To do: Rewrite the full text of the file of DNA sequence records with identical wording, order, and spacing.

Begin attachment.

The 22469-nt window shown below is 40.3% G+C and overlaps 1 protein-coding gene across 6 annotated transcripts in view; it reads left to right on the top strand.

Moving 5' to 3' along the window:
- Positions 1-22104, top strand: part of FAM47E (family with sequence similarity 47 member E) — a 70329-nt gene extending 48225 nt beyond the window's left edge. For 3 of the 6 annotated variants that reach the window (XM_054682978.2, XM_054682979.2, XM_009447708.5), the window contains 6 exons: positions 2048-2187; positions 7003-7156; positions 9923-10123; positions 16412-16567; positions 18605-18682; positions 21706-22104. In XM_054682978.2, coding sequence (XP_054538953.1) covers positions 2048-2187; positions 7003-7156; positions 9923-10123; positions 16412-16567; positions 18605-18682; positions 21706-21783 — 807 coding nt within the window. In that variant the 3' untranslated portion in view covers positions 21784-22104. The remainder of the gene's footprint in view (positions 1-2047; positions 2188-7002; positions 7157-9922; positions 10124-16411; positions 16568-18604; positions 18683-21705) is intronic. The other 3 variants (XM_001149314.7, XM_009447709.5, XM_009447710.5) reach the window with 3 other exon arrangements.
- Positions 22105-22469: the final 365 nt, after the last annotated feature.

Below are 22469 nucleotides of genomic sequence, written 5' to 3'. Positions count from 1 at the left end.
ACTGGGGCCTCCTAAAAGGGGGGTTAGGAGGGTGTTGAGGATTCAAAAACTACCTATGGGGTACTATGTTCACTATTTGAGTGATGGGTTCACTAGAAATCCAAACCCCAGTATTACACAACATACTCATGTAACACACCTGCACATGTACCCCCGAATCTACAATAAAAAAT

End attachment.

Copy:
The 22469-nt window shown below is 40.3% G+C and overlaps 1 protein-coding gene across 6 annotated transcripts in view; it reads left to right on the top strand.

Moving 5' to 3' along the window:
- Positions 1-22104, top strand: part of FAM47E (family with sequence similarity 47 member E) — a 70329-nt gene extending 48225 nt beyond the window's left edge. For 3 of the 6 annotated variants that reach the window (XM_054682978.2, XM_054682979.2, XM_009447708.5), the window contains 6 exons: positions 2048-2187; positions 7003-7156; positions 9923-10123; positions 16412-16567; positions 18605-18682; positions 21706-22104. In XM_054682978.2, coding sequence (XP_054538953.1) covers positions 2048-2187; positions 7003-7156; positions 9923-10123; positions 16412-16567; positions 18605-18682; positions 21706-21783 — 807 coding nt within the window. In that variant the 3' untranslated portion in view covers positions 21784-22104. The remainder of the gene's footprint in view (positions 1-2047; positions 2188-7002; positions 7157-9922; positions 10124-16411; positions 16568-18604; positions 18683-21705) is intronic. The other 3 variants (XM_001149314.7, XM_009447709.5, XM_009447710.5) reach the window with 3 other exon arrangements.
- Positions 22105-22469: the final 365 nt, after the last annotated feature.

Below are 22469 nucleotides of genomic sequence, written 5' to 3'. Positions count from 1 at the left end.
ACTGGGGCCTCCTAAAAGGGGGGTTAGGAGGGTGTTGAGGATTCAAAAACTACCTATGGGGTACTATGTTCACTATTTGAGTGATGGGTTCACTAGAAATCCAAACCCCAGTATTACACAACATACTCATGTAACACACCTGCACATGTACCCCCGAATCTACAATAAAAAAT